For my part, I acquired at the university the necessary knowledge to be able to transmit the image and the way of life representing my people. The history of the rug merges with the story and soul of this region of the world. In my opinion, the oldest knotted rug known is the famous rug discovered in Pazyryk in the Altai which was clearly realized in Persia. From the fifth century BC, it represents an important level of sophistication that postulates the existence of a tradition already well established.
Apart from the few fragments of knotted rugs found in the excavations of East Turkestan (third and fourth century AD), there is no other landmark until the medieval models of Minor Asia, probably thanks to migrations of Seljuk people.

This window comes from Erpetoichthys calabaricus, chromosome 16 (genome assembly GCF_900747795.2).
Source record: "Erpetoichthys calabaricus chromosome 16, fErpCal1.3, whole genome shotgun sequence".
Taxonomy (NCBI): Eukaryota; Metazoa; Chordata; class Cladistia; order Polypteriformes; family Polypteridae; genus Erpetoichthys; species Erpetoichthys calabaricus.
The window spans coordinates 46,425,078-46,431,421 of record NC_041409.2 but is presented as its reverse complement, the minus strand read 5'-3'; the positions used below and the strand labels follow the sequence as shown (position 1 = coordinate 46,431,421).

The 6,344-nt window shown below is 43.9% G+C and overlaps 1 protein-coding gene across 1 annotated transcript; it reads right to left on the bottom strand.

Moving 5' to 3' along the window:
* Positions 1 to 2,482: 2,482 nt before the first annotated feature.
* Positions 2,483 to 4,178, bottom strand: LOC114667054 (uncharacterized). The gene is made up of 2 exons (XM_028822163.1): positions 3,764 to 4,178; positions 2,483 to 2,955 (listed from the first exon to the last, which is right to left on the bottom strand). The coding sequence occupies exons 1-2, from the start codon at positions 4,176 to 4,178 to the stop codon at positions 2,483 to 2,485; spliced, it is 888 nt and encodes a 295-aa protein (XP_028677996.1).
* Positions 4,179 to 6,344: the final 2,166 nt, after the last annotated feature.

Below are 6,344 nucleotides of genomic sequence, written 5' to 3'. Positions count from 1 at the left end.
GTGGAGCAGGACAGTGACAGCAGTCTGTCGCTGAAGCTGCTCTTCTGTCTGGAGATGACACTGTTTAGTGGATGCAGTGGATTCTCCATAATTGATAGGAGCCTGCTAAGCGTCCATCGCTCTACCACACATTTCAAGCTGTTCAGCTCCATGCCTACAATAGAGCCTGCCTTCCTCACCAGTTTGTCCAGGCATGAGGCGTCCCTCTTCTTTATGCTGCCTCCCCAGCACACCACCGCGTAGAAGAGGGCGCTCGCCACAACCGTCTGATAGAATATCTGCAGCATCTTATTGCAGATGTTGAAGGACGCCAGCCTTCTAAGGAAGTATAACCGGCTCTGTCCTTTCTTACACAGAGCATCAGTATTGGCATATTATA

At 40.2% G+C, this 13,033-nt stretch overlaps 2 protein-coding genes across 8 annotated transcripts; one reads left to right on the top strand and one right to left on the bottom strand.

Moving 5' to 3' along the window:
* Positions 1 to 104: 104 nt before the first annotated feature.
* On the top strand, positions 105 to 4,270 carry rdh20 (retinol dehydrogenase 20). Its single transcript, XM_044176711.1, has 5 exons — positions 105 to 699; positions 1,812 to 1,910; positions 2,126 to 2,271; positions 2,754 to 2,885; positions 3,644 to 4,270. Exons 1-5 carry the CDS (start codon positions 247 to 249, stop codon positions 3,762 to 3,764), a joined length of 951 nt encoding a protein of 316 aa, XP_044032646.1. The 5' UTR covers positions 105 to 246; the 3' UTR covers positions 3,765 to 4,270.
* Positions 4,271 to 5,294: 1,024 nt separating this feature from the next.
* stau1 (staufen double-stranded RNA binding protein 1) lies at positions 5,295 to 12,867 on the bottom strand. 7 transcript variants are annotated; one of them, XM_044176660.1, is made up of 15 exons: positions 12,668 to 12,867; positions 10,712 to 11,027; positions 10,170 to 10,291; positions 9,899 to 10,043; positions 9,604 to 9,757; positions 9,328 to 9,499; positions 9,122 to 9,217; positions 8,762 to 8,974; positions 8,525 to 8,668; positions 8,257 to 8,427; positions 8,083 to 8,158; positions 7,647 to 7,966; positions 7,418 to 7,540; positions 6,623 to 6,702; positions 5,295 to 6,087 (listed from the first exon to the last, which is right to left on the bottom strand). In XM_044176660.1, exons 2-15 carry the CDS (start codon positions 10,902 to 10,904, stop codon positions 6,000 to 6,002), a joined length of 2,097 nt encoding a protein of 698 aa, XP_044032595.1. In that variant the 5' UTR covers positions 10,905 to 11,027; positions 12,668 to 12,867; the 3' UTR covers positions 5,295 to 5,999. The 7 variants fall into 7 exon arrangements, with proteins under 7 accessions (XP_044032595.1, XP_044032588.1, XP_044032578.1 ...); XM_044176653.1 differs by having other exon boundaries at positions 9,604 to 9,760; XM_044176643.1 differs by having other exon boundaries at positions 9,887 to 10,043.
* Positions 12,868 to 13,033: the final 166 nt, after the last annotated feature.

Although these migrations began in the eleventh century, the oldest rugs known of this period, numbering only a few, date from the thirteenth, fourteenth and fifteenth centuries. They belong to two groups: a group with very stylish geometric and vegetal forms, a group with zoomorphic patterns known by contemporary Western paintings. Between the end of the fifteenth century and until the end of the seventeenth century, begins the era of “classic” rugs.  

In Minor Asia and in the Caucasus, in the continuity of the great Persian tradition, the patterns and designs that will cross the centuries are fixed.  Thus, with the zoomorphic patterns of the medieval rugs, succeed the “rugs of dragon” of the Caucasus. 

If you have the opportunity to visit the Staatliche Museum in Berlin, you can admire one of these magnificent Anatolian rugs of the fifteenth century, representing the fight of the dragon and the phoenix.  

Nowadays, such rare pieces are only available in museums or at some private collections. From the Safavid dynasty (1501-1721), the best artists and craftsmen are concentrated in large urban centers: Tabriz-Khorassan- Kâchan – Kirman -Hamadan and … Gouba – Shirvan – Ganja – Kazakh – Karabakh etc …